Thirteen-year-old Sajjad Alswaeidi seemed timid when he spoke about home on a sunny summer day in Ann Morrison Park. He rocked back and forth, staring at the ground as he talked about coming from Iraq in the summer of 2013 and what it's like adjusting to being in Boise, which he described as a calm, quiet place "with rules."
The adjustment to Boise has been easier for Alswaeidi than for his parents. He said English is easy for him to learn and he picked it up quicker than his parents.
"I do help them a lot. I have," Alswaeidi said. Maybe his transition has been easier because he participates in programs not offered to adult refugees, like the Boise International Summer Camp.
Twice each summer, the camp, founded in 2012 by Boise Parks and Recreation and the Idaho Office of Refugees, takes two dozen kids—half American-born, half refugees—and brings them together for two weeks, every weekday from 9 a.m.-3 p.m. It costs $150 per child, with scholarships available, and participants take trips to places like the Discovery Center and the Natatorium. And they are encouraged to share their histories, cultures and languages.
The 2014 summer program included kids from Guatemala, the Congo, Nepal, Thailand, Colombia, Kenya and China. Camp organizers say the goal is for U.S.-born students to help refugee kids integrate into the culture and learn about opportunities Boise offers for children.
Amaya Gambrell, 11, is short-haired and contemplative. She's a student at the International Sage School, and she joined the summer camp to meet refugee children and show them her hometown.
"I would really like to go around the world and meet people around the world, so I was excited for this," she said. "I think it's neat how there's different ways to communicate with people."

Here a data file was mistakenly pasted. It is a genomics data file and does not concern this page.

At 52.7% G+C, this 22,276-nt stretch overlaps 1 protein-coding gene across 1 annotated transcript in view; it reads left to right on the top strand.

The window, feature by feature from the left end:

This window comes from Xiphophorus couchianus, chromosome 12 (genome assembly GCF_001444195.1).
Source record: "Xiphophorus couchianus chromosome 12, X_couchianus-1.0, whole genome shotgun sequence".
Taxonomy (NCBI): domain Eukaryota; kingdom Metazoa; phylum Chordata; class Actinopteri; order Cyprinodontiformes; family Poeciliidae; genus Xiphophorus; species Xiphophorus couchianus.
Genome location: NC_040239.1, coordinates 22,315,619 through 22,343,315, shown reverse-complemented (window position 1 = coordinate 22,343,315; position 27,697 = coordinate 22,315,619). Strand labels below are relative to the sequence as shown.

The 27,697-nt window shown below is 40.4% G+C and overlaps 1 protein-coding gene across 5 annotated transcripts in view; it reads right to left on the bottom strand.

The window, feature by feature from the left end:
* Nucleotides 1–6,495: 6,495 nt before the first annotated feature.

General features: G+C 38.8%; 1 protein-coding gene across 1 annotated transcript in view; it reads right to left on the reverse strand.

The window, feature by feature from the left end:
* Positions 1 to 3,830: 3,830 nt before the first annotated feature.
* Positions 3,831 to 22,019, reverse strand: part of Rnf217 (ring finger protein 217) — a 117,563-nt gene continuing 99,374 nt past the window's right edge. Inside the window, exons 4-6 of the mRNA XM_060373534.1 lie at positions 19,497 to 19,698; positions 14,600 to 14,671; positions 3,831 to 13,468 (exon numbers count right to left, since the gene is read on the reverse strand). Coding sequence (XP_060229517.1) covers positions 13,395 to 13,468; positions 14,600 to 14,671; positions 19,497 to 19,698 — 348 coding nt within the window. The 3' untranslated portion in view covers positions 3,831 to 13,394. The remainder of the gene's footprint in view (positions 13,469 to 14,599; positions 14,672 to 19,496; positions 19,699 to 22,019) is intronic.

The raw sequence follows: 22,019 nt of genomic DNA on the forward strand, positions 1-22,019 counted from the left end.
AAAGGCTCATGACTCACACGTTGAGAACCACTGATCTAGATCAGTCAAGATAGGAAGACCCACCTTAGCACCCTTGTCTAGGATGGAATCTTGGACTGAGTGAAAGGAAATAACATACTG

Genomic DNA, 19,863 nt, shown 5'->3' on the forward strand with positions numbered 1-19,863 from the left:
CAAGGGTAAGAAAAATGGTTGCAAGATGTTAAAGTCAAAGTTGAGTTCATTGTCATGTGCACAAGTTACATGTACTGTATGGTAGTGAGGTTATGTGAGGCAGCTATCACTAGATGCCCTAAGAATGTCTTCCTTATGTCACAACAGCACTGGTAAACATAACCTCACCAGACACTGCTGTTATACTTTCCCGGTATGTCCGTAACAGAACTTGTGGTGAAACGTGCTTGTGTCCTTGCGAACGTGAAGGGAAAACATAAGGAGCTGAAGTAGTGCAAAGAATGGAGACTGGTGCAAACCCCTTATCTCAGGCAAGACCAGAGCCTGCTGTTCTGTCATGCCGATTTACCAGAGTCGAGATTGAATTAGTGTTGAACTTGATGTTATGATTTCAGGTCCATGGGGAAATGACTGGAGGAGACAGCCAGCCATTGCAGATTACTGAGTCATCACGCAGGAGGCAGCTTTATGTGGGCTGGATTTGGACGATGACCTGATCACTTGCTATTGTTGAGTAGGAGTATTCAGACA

According to the Agency for New Americans, 600 refugee children have come to this area since 2011. That has put a stress on school districts, because most of the kids don't speak English and need special attention. But those who work with refugee populations underscore that these new arrivals are part of the future fabric of Boise—especially the children, who will grow up to become homeowners, business owners and voters. Still, more refugee students means more work for local educators.
"We kind of figure they're more than one student, because their needs are so high," said Jolene Lincoln, federal programs consultant and English language learner advocate at the Boise School District.
She said the school district receives a refugee school-impact grant to help shoulder the costs of hiring more teachers devoted to teaching English.
Hillside Junior High and Borah High School offer bridge programs for refugees and non-English-speaking students: Instructors teach the same subjects as other grades, like life science and math, but do so in a more visual way with more opportunities to practice English.
"I always tell these kids, 'You all have a story that the world needs to hear,'" Lincoln said. "'Don't be quiet. Tell your story.'"